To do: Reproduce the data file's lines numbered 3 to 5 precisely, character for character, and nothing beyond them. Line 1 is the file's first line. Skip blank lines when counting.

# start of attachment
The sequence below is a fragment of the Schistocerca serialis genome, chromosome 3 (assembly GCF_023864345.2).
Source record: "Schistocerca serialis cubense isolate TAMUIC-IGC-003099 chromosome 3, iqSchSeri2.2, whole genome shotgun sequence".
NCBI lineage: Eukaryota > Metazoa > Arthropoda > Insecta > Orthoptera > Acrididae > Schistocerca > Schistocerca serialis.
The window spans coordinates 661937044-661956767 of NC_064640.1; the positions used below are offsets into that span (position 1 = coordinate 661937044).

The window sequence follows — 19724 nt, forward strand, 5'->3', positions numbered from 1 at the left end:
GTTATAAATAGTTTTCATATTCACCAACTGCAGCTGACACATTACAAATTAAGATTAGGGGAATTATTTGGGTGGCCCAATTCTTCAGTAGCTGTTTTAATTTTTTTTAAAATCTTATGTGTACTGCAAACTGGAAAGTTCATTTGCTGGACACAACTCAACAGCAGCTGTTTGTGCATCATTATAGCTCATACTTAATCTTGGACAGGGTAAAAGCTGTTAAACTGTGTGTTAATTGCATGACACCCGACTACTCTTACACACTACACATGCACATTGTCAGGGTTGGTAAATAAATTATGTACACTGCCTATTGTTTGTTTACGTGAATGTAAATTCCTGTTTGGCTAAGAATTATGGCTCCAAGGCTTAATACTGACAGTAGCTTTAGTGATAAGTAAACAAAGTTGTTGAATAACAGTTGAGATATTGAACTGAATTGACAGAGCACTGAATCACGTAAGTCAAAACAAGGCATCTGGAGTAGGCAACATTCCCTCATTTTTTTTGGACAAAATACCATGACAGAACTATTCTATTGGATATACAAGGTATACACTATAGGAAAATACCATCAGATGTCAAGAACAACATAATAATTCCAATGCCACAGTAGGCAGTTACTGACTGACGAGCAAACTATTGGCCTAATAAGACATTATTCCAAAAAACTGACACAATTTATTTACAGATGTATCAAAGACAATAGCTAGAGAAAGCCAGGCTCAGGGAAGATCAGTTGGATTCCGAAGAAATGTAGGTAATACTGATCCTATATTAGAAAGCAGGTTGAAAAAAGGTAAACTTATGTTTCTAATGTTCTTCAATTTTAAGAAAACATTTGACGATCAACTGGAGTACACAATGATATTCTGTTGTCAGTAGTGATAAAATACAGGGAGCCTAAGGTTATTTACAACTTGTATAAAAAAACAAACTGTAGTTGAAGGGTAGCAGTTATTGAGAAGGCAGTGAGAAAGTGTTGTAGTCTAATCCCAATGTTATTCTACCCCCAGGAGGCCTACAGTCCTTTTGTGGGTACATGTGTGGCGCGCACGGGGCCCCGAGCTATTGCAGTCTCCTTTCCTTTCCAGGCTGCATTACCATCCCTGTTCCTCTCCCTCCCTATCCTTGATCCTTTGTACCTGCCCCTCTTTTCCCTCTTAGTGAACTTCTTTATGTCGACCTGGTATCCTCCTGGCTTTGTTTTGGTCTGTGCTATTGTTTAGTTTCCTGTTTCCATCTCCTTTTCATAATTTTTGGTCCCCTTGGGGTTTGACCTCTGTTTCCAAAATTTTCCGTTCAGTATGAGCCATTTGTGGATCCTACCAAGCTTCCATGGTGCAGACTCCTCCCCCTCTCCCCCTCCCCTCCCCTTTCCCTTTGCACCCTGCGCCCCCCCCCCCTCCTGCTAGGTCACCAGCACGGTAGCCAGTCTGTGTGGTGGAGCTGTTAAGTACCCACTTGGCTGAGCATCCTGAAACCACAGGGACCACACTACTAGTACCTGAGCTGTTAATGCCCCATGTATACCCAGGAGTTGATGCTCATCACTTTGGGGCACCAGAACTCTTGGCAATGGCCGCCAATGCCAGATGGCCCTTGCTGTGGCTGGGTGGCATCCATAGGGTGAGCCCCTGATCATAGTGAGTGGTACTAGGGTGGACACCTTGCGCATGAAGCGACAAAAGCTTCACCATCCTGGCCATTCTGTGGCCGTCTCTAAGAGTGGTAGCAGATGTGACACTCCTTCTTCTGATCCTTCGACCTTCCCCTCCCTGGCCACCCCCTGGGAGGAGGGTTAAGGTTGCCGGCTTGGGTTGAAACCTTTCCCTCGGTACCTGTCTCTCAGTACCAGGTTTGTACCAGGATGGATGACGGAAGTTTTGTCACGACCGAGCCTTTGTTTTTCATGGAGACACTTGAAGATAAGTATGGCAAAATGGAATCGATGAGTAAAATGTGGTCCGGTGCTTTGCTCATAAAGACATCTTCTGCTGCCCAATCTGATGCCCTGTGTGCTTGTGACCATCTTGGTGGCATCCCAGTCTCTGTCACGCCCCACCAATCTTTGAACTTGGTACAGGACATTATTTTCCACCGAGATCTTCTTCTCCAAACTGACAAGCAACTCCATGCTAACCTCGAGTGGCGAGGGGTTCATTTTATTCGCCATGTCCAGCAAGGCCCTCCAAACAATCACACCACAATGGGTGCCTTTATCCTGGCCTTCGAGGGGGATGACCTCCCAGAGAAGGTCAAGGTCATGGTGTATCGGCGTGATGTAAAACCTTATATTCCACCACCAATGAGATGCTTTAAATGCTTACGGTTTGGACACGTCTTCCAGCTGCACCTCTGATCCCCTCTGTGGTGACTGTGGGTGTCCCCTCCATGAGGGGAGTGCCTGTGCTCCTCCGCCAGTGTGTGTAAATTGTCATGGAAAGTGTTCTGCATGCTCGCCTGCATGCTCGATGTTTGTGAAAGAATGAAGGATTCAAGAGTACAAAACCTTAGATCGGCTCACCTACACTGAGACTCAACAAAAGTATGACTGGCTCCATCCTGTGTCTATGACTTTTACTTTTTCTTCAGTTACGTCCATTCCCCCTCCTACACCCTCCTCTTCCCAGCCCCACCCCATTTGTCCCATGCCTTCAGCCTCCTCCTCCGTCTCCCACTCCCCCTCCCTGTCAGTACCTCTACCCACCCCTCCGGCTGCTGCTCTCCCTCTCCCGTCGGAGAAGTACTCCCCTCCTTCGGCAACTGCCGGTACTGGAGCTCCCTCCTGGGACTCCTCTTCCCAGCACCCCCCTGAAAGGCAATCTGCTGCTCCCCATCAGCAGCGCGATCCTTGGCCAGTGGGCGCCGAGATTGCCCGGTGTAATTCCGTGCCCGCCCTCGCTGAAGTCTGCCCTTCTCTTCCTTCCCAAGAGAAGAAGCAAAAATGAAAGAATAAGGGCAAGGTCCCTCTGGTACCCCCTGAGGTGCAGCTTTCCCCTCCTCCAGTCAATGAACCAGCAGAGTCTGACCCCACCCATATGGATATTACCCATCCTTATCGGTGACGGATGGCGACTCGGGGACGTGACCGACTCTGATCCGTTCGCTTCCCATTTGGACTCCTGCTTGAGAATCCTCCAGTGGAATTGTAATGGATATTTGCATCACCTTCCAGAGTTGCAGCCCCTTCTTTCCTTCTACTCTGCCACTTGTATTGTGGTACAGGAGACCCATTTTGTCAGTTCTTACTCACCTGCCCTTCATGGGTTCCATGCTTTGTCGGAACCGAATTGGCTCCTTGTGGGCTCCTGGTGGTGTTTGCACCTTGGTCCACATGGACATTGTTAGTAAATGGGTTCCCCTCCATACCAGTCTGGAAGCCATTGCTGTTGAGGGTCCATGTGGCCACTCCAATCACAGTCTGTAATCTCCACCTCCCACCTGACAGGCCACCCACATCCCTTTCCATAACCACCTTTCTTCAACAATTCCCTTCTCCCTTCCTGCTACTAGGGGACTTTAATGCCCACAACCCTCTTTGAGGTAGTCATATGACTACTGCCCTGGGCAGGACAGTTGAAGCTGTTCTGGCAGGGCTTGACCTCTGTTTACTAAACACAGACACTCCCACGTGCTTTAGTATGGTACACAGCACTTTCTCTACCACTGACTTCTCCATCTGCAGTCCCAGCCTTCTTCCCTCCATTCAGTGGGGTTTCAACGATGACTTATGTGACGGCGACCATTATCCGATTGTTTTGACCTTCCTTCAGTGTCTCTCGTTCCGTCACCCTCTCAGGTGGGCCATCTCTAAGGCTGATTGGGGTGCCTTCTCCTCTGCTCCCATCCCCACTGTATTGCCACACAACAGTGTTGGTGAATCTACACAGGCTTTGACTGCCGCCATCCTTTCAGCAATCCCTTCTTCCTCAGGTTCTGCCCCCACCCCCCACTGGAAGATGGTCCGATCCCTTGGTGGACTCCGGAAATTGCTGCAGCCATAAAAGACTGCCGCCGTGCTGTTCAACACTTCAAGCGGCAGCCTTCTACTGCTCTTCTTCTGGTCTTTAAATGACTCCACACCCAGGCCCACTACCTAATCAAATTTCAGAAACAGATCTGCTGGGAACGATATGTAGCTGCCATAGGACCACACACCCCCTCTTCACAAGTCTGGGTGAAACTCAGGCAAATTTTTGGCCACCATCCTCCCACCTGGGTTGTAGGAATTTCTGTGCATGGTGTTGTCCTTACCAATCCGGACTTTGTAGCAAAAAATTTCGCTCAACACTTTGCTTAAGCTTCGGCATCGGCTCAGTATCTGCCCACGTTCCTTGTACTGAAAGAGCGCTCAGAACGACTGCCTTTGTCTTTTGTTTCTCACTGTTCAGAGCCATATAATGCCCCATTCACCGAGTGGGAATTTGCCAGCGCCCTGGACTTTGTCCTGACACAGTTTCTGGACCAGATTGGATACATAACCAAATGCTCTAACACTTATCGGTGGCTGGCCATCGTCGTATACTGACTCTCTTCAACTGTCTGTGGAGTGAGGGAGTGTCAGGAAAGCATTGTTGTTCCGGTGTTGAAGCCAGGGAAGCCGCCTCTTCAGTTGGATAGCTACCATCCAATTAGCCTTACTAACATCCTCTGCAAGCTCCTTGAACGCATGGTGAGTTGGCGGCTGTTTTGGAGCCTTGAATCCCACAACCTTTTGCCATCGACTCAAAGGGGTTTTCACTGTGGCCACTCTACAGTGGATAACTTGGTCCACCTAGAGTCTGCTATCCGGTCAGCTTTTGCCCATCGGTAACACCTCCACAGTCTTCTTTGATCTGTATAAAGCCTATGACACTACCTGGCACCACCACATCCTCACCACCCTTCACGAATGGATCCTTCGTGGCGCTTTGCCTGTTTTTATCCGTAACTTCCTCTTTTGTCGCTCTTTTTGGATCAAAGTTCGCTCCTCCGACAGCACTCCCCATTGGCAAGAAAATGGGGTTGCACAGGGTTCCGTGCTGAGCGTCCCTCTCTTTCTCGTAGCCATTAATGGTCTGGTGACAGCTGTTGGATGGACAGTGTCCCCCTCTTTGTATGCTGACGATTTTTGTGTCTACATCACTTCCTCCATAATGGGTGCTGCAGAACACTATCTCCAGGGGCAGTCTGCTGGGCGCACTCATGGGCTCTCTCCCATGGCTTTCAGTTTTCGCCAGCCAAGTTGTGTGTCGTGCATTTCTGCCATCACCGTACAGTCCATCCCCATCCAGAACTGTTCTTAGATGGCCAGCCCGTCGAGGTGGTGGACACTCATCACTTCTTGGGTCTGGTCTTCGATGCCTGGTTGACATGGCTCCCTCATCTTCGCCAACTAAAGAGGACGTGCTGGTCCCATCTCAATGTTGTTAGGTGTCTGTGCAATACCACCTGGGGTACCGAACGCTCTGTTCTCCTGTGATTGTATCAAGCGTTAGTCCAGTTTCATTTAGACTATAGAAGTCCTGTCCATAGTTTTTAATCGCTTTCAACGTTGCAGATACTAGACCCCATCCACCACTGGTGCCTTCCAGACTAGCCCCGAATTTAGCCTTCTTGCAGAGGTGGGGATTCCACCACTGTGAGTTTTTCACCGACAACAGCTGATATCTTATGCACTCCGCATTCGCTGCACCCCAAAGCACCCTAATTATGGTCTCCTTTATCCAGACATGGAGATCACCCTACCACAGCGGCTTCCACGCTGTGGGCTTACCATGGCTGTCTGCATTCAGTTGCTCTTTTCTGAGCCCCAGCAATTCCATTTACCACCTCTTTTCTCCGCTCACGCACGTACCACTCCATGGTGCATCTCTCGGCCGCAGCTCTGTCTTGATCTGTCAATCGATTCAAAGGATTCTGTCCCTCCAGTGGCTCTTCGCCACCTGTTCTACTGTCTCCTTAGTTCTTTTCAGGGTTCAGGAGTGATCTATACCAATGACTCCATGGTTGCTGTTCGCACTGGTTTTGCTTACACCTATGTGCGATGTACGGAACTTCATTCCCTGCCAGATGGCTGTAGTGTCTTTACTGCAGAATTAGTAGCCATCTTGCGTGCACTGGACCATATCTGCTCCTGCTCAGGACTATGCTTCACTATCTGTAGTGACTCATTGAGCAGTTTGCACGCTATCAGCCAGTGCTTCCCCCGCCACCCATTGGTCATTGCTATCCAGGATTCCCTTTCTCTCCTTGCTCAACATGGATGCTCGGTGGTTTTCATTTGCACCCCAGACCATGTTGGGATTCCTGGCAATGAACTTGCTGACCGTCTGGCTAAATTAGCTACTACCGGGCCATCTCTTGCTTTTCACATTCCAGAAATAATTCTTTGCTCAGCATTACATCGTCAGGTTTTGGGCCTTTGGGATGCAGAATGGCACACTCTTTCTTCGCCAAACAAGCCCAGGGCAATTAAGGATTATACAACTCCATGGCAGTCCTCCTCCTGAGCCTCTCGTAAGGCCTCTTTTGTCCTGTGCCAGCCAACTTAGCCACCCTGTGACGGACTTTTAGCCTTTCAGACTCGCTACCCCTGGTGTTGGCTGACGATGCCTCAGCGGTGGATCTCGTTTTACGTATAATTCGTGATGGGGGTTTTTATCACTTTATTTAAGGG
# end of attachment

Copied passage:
NCBI lineage: Eukaryota > Metazoa > Arthropoda > Insecta > Orthoptera > Acrididae > Schistocerca > Schistocerca serialis.
The window spans coordinates 661937044-661956767 of NC_064640.1; the positions used below are offsets into that span (position 1 = coordinate 661937044).

The window sequence follows — 19724 nt, forward strand, 5'->3', positions numbered from 1 at the left end: